MathGL is a library for making high-quality scientific graphics under Linux and Windows, fast data plotting and handling of large data arrays, working in window and console modes, and easily embedding into other programs. It has more than 40 general types of graphics for 1d, 2d, and 3d data arrays. It can export graphics to raster and vector (EPS or SVG) formats. It has an OpenGL interface and can be used from console programs. It has functions for data handling and MGL language scripting for simplification of data plotting. It has several types of transparency and smoothed lightning, vector fonts and TeX-like formula drawing, an arbitrary curvilinear coordinate system, and many other useful things.
GAMGI (General Atomistic Modelling Graphic Interface) is a program to build, view, and analyze atomic strucures such as molecules, crystals, glasses, liquids, etc. It aims to be useful for: the scientific community working in Atomistic Modelling that needs a graphic interface to build input data and to view and analyse output data, calculated with Ab-Initio and Molecular Mechanics programs; the scientific community at large studying chemistry, physics, materials science, geology, etc., that needs a graphic interface to view and analyse atomic structural information and to prepare images for presentations in classes and seminars; teaching chemistry and physics in secondary schools and universities; science promotion in schools, exhibitions and science museums.
CCruncher is a project for quantifying portfolio credit risk using the copula approach. It is a framework consisting of two elements: a technical document that explains the theory, and a software program that implements it. CCruncher evaluates the portfolio credit risk by sampling the portfolio loss distribution and computing the Expected Loss (EL), Value at Risk (VaR), and Expected Shortfall (ES) statistics. The portfolio losses are obtained simulating the default times of obligors and simulating the EADs and LGDs of their assets.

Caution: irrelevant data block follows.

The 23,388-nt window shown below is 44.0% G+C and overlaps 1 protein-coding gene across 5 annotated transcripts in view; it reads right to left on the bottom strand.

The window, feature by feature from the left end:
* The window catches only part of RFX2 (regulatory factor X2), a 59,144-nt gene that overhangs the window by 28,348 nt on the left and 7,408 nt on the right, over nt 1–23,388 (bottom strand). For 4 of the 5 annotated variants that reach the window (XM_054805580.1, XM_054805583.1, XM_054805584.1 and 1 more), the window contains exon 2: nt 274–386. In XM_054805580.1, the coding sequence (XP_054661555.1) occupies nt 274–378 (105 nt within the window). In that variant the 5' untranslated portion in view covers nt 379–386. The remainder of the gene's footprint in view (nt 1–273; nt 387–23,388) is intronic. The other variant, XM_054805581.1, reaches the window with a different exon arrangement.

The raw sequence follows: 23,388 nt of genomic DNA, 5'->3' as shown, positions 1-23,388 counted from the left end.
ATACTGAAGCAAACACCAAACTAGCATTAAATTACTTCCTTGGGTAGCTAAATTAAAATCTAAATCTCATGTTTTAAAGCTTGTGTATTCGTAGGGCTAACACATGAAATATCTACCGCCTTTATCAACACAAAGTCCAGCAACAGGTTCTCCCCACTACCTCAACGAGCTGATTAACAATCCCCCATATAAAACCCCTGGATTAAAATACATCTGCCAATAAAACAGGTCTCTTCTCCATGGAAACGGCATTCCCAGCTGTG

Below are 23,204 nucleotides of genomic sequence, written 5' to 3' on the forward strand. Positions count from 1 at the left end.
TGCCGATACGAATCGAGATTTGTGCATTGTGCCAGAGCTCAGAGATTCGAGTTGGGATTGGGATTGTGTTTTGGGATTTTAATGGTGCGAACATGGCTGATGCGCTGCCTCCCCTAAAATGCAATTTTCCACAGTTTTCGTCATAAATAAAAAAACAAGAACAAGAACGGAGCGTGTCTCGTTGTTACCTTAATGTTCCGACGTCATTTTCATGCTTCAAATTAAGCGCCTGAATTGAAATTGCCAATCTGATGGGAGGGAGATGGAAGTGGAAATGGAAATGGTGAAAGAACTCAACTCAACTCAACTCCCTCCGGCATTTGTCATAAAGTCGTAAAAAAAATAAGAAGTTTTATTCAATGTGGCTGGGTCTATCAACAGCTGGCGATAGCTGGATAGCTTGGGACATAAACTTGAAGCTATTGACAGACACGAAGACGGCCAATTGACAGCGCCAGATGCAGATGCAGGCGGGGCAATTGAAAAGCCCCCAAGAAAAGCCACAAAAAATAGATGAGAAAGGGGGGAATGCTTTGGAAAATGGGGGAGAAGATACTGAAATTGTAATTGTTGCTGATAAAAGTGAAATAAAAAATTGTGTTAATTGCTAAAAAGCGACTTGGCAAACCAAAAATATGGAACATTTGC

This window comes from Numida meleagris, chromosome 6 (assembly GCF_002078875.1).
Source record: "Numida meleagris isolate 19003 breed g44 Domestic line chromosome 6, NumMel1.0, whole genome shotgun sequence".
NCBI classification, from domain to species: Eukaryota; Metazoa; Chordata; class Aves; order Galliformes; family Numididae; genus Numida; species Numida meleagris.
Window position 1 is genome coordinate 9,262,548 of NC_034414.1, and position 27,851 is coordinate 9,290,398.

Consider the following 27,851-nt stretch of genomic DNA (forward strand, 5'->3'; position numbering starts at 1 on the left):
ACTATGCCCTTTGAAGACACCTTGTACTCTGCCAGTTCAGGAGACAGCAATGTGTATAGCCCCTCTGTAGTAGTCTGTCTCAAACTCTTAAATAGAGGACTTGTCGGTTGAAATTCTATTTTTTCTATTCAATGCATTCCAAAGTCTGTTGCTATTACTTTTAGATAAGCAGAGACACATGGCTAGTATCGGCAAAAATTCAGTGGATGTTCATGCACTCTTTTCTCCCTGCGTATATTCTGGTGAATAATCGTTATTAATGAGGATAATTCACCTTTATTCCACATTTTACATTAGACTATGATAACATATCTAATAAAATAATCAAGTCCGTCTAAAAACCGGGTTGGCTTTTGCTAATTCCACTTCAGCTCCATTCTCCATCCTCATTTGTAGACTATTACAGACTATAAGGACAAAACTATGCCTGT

The Java Algebra System (JAS) is an object oriented, type safe, multi-threaded approach to computer algebra. JAS provides a well designed software library using generic types for algebraic computations implemented in the Java programming language. The library can be used as any other Java software package, or it can be used interactively or interpreted through a Jython or JRuby front end. The focus at the moment is on commutative and solvable polynomials, power-series, multivariate polynomial factorization, Gröbner bases, and applications.
Gwyddion is a modular SPM (Scanning Probe Microsope) data visualization and analysis tool. It can be used for all most frequently used data processing operations including: leveling, false color plotting, shading, filtering, denoising, data editing, integral transforms, grain analysis, profile extraction, fractal analysis, and many more. The program is primarily focused on SPM data analysis (e.g. data obtained from AFM, STM, NSOM, and similar microscopes). However, it can also be used for analyzing SEM (scaning electron microscopy) data or any other 2D data.
Lynkeos processes astronomical webcam images. By stacking the best images, the signal to noise ratio is increased, and details lost in the noise of individual images become visible in the resulting image. This software accepts, as input, QuickTime, AVI, and MPEG sequences, or still images, in any image format supported by its active plugins (TIFF, FITS) and Cocoa. It generates a 16-bit RGB TIFF or a monochrome FITS image as output, to be further processed with some all-purpose image processing application.
Social Networks Visualizer (SocNetV) is a flexible and user-friendly tool for the analysis and visualization of Social Networks. It lets you construct mathematical graphs with a few clicks on a virtual canvas, load networks of various formats (GraphViz, GraphML, Adjacency, Pajek, UCINET, etc), or create a network by crawling all links in a Web page. The application can compute basic network properties, such as density, diameter, and distances (shortest path lengths), as well as more advanced structural statistics, such as node and network centralities (i.e. closeness, betweenness, graph), clustering coefficient, etc.